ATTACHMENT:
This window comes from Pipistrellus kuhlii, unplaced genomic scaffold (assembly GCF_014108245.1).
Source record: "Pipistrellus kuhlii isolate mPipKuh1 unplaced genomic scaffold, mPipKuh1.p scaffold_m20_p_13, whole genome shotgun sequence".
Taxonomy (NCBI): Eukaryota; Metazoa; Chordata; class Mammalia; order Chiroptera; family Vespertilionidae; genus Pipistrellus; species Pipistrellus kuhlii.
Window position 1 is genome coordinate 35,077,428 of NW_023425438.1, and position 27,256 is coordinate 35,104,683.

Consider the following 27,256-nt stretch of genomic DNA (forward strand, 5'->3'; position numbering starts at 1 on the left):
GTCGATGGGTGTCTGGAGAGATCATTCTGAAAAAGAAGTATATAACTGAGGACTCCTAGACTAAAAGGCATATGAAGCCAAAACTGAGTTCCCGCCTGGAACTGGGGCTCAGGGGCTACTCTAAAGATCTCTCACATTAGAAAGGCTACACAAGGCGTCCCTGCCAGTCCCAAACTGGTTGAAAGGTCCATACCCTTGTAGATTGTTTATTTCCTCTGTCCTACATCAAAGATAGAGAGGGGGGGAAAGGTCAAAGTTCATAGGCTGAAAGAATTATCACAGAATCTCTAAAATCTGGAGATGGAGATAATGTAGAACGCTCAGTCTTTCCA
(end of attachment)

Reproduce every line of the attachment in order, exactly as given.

This window comes from Pipistrellus kuhlii, unplaced genomic scaffold (assembly GCF_014108245.1).
Source record: "Pipistrellus kuhlii isolate mPipKuh1 unplaced genomic scaffold, mPipKuh1.p scaffold_m20_p_13, whole genome shotgun sequence".
Taxonomy (NCBI): Eukaryota; Metazoa; Chordata; class Mammalia; order Chiroptera; family Vespertilionidae; genus Pipistrellus; species Pipistrellus kuhlii.
Window position 1 is genome coordinate 35,077,428 of NW_023425438.1, and position 27,256 is coordinate 35,104,683.

Consider the following 27,256-nt stretch of genomic DNA (forward strand, 5'->3'; position numbering starts at 1 on the left):
GTCGATGGGTGTCTGGAGAGATCATTCTGAAAAAGAAGTATATAACTGAGGACTCCTAGACTAAAAGGCATATGAAGCCAAAACTGAGTTCCCGCCTGGAACTGGGGCTCAGGGGCTACTCTAAAGATCTCTCACATTAGAAAGGCTACACAAGGCGTCCCTGCCAGTCCCAAACTGGTTGAAAGGTCCATACCCTTGTAGATTGTTTATTTCCTCTGTCCTACATCAAAGATAGAGAGGGGGGGAAAGGTCAAAGTTCATAGGCTGAAAGAATTATCACAGAATCTCTAAAATCTGGAGATGGAGATAATGTAGAACGCTCAGTCTTTCCA